Dear 10-year-old me,
I’m writing to you now, 12 years later, because I’ve been thinking a lot about you lately. I’ve been trying to remember how you thought of the world, and more importantly, what you would have thought of me. Would you be proud? Am I doing everything you would have wanted? I hope so. I’m not perfect, but I hope you’re satisfied—if nothing else, my life’s experiences have made me realize just how far I’ve come since I was you and just how much can change over 12 years.
I could ask how you’re doing, but it’s a stupid question—I know how you’re doing.
You’re 10 years old, still relatively new to your school, and you don’t really have many friends. Most of the kids your age make fun of you because they think you’re weird, and so you spend your recesses playing with your little sister instead.
I get it. I remember.
So I guess I’m writing to tell you that things are going to change. A lot is going to change, in fact.
Eventually, you are going to make friends. No, not a lot of them, but some, and the ones you make are going to be good ones. They’re going to be kind and funny, and they’re going to introduce you to a lot of new and amazing things. Life is going to get better for you, I promise.
And those parts of you that everyone dismisses as “strange” and “unlikeable” now? They’re the things that are going to make you special someday: your imagination, your enthusiasm, your passion.
Don’t give up on them. Don’t allow others to chip away at your uniqueness and shape you into something more acceptable, more palatable. Because someday, you’re going to need your strangeness so that you can stand out, so that you can say something new that might actually help someone. The world needs strange people, even if it isn’t always accepting of them.
Over the next few years, you’re going to be told a lot of things, 10-year-old me. You’re going to be told the proper way to act, the proper way to live your life, and you’re going to need the confidence to know when to take what someone says seriously.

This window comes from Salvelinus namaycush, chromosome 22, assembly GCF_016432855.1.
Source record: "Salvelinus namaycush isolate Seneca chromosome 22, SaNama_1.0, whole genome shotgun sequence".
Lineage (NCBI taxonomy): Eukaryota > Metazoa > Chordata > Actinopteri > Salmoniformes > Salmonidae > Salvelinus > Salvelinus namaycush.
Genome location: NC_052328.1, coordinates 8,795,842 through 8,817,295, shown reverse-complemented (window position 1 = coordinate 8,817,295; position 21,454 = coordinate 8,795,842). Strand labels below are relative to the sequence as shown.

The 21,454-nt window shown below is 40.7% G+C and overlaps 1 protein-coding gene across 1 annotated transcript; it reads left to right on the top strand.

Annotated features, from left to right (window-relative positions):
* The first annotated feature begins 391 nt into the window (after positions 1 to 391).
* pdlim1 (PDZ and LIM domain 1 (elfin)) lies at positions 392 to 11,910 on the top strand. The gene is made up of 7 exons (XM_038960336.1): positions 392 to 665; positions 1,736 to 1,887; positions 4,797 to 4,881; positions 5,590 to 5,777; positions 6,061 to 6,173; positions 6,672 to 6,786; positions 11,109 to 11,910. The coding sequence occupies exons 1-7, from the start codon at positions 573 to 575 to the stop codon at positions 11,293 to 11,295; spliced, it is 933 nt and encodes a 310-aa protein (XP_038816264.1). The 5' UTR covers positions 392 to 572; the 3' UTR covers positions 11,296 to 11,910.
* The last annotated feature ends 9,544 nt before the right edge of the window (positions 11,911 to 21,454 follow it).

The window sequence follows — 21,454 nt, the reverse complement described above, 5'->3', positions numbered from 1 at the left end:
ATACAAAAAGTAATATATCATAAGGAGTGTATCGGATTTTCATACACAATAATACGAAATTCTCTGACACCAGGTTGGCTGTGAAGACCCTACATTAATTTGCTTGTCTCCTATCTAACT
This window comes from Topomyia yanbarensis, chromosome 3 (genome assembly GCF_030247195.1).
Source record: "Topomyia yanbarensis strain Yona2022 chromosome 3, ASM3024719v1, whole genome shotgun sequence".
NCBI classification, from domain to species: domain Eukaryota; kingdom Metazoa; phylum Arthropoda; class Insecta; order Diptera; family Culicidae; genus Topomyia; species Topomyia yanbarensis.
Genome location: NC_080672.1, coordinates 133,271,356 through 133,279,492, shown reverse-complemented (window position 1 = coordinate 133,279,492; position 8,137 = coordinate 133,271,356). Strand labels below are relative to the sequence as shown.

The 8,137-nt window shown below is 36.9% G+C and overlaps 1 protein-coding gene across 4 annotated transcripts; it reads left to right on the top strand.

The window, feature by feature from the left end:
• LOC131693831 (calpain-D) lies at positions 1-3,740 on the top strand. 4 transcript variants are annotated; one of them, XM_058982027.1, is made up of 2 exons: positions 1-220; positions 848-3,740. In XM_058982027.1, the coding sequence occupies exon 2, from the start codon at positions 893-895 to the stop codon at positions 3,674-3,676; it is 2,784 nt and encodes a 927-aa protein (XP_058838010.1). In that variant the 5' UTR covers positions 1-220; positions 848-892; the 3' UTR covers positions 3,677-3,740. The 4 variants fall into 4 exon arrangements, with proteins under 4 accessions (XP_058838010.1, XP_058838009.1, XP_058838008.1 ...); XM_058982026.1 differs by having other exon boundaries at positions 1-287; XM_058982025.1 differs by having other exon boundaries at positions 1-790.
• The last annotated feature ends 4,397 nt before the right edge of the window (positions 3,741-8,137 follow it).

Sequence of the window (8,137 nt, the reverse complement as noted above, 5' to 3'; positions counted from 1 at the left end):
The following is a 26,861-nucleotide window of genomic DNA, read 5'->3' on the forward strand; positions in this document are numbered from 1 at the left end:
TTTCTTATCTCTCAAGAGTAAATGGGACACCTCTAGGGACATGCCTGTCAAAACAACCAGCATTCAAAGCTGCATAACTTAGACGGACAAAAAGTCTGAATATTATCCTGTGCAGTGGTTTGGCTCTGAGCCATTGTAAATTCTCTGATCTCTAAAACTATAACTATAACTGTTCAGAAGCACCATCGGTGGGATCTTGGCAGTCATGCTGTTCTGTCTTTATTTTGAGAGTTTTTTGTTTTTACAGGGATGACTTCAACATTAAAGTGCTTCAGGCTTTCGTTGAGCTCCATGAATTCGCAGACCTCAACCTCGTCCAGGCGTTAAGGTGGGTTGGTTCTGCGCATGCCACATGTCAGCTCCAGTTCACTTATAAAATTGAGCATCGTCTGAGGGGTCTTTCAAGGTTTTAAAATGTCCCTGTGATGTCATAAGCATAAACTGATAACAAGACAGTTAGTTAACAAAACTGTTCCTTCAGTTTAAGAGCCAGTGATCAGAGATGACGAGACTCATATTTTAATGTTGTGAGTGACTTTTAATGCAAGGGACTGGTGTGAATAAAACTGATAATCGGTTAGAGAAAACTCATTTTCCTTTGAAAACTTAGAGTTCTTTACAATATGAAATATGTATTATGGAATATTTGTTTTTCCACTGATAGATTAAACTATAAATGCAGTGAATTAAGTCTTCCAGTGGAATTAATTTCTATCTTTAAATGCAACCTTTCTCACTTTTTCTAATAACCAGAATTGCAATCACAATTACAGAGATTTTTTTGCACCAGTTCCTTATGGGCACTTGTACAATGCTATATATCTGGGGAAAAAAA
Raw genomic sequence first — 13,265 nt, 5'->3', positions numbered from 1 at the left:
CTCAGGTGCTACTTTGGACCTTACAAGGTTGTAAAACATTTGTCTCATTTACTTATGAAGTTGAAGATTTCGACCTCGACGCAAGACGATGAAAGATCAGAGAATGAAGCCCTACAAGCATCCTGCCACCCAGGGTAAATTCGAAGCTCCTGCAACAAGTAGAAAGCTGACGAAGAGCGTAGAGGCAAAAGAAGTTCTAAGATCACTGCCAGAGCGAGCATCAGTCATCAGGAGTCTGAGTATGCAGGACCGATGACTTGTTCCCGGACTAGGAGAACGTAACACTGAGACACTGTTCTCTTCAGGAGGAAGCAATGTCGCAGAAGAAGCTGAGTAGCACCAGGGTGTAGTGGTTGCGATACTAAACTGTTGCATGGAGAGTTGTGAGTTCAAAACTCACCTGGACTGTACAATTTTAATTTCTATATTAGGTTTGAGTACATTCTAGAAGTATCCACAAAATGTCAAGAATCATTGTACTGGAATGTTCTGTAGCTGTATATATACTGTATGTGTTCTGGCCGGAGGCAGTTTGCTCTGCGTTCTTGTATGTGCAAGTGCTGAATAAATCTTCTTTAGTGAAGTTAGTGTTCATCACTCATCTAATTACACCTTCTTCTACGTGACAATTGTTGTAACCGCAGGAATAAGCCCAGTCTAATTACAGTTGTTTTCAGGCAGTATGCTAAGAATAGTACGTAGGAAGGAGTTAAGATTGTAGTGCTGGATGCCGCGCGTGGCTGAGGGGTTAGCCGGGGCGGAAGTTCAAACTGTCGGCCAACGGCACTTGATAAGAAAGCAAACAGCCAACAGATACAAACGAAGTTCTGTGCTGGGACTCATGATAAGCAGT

There is no one proper way to live your life, and teachers don’t always understand that, but you’re going to learn it someday. You’re going to come to see that there are no simple steps to a fulfilling life; you just need to figure it out along the way, and the only surefire step that will keep you from a fulfilling life is giving up parts of yourself. Teachers will encourage you to do that. They’ll tell you that parts of you are wrong, that you need to learn to be more practical, more focused on making money than anything else, and although this is a lot of weight to put on your tiny shoulders, you are going to need the strength to stand up to them and say “no.”
Oh, 10-year-old me, there are so many things that I want to warn you about, and so many things that I can’t wait for you to experience. But if I could give you another piece of advice, it would be just this: talk.
When you’re 16 years old, someone is going to break your heart, and you’re going to have a hard time getting over it because that someone is going to be of your own gender, making you feel like you have no one to talk to about it. But you do.
It won’t always be obvious, but you have a fantastic support network around you that wants to help you through things exactly like this. You’re going to learn that when you’re 18, and you lose a year of your life wallowing in depression, and the only way you can pull yourself out of it is by reaching out to someone, and by talking.
The way you feel is not wrong, 10-year-old me. It’s just another part of you.
And when you stop forcing yourself to feel ashamed of it, you’re going to realize that. You’re going to have a much easier time managing it.
You’re going to spend a lot of time stressed over the future for the next little while, but don’t bother. It will all work itself out. Things will fall into place the way that they are supposed to, just so long as you trust yourself and allow yourself to be who you truly are.
An older version of you that still has so much left to learn, herself.
Author: Ciara Hall
Image: Rul Barros/Flickr
Editor: Catherine Monkman
Copy Editor: Travis May
Source: Elephant Journal